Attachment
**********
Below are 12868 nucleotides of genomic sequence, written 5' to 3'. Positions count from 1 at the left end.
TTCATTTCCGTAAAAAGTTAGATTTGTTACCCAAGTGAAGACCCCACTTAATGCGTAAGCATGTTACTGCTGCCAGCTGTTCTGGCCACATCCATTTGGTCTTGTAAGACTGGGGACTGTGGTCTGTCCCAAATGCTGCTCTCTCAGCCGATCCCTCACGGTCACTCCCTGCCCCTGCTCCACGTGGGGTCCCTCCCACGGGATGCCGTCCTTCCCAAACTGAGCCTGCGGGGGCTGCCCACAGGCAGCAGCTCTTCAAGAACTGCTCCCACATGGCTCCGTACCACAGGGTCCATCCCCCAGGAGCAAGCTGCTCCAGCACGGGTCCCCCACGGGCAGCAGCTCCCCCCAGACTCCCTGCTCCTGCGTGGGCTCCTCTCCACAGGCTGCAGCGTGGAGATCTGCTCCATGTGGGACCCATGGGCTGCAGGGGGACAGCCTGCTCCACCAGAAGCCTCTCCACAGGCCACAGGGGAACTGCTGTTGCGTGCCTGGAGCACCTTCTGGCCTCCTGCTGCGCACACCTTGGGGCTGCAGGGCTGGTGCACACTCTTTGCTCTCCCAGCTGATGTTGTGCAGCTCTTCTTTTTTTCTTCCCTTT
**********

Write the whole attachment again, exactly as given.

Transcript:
Below are 12868 nucleotides of genomic sequence, written 5' to 3'. Positions count from 1 at the left end.
TTCATTTCCGTAAAAAGTTAGATTTGTTACCCAAGTGAAGACCCCACTTAATGCGTAAGCATGTTACTGCTGCCAGCTGTTCTGGCCACATCCATTTGGTCTTGTAAGACTGGGGACTGTGGTCTGTCCCAAATGCTGCTCTCTCAGCCGATCCCTCACGGTCACTCCCTGCCCCTGCTCCACGTGGGGTCCCTCCCACGGGATGCCGTCCTTCCCAAACTGAGCCTGCGGGGGCTGCCCACAGGCAGCAGCTCTTCAAGAACTGCTCCCACATGGCTCCGTACCACAGGGTCCATCCCCCAGGAGCAAGCTGCTCCAGCACGGGTCCCCCACGGGCAGCAGCTCCCCCCAGACTCCCTGCTCCTGCGTGGGCTCCTCTCCACAGGCTGCAGCGTGGAGATCTGCTCCATGTGGGACCCATGGGCTGCAGGGGGACAGCCTGCTCCACCAGAAGCCTCTCCACAGGCCACAGGGGAACTGCTGTTGCGTGCCTGGAGCACCTTCTGGCCTCCTGCTGCGCACACCTTGGGGCTGCAGGGCTGGTGCACACTCTTTGCTCTCCCAGCTGATGTTGTGCAGCTCTTCTTTTTTTCTTCCCTTT